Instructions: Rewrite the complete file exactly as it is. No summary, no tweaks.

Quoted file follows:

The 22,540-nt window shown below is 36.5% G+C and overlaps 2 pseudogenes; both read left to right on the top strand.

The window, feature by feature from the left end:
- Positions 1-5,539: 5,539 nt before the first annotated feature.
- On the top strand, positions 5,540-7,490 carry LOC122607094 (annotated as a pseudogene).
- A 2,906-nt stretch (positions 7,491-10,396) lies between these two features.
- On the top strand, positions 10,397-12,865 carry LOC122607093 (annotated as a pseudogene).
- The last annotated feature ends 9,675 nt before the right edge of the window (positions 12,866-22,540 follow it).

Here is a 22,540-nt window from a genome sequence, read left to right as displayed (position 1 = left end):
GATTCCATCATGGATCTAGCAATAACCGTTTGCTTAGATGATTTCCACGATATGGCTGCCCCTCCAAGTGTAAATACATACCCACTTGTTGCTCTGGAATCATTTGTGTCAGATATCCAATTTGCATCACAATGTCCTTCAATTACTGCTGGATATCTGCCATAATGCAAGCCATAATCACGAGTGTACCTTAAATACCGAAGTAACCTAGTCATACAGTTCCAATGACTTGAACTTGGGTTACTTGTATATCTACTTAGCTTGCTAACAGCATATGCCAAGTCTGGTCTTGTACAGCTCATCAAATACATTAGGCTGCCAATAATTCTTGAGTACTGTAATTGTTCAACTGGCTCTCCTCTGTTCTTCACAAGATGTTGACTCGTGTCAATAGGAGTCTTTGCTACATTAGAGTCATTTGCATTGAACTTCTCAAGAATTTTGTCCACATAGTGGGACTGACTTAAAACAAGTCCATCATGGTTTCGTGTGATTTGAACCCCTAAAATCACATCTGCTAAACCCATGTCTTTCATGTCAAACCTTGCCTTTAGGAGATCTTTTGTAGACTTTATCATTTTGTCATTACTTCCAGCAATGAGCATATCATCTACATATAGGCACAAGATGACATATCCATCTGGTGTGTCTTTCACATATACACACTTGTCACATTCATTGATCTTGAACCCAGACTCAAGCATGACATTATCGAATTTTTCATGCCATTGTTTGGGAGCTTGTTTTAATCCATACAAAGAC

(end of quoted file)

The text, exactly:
The 22,540-nt window shown below is 36.5% G+C and overlaps 2 pseudogenes; both read left to right on the top strand.

The window, feature by feature from the left end:
- Positions 1-5,539: 5,539 nt before the first annotated feature.
- On the top strand, positions 5,540-7,490 carry LOC122607094 (annotated as a pseudogene).
- A 2,906-nt stretch (positions 7,491-10,396) lies between these two features.
- On the top strand, positions 10,397-12,865 carry LOC122607093 (annotated as a pseudogene).
- The last annotated feature ends 9,675 nt before the right edge of the window (positions 12,866-22,540 follow it).

Here is a 22,540-nt window from a genome sequence, read left to right as displayed (position 1 = left end):
GATTCCATCATGGATCTAGCAATAACCGTTTGCTTAGATGATTTCCACGATATGGCTGCCCCTCCAAGTGTAAATACATACCCACTTGTTGCTCTGGAATCATTTGTGTCAGATATCCAATTTGCATCACAATGTCCTTCAATTACTGCTGGATATCTGCCATAATGCAAGCCATAATCACGAGTGTACCTTAAATACCGAAGTAACCTAGTCATACAGTTCCAATGACTTGAACTTGGGTTACTTGTATATCTACTTAGCTTGCTAACAGCATATGCCAAGTCTGGTCTTGTACAGCTCATCAAATACATTAGGCTGCCAATAATTCTTGAGTACTGTAATTGTTCAACTGGCTCTCCTCTGTTCTTCACAAGATGTTGACTCGTGTCAATAGGAGTCTTTGCTACATTAGAGTCATTTGCATTGAACTTCTCAAGAATTTTGTCCACATAGTGGGACTGACTTAAAACAAGTCCATCATGGTTTCGTGTGATTTGAACCCCTAAAATCACATCTGCTAAACCCATGTCTTTCATGTCAAACCTTGCCTTTAGGAGATCTTTTGTAGACTTTATCATTTTGTCATTACTTCCAGCAATGAGCATATCATCTACATATAGGCACAAGATGACATATCCATCTGGTGTGTCTTTCACATATACACACTTGTCACATTCATTGATCTTGAACCCAGACTCAAGCATGACATTATCGAATTTTTCATGCCATTGTTTGGGAGCTTGTTTTAATCCATACAAAGAC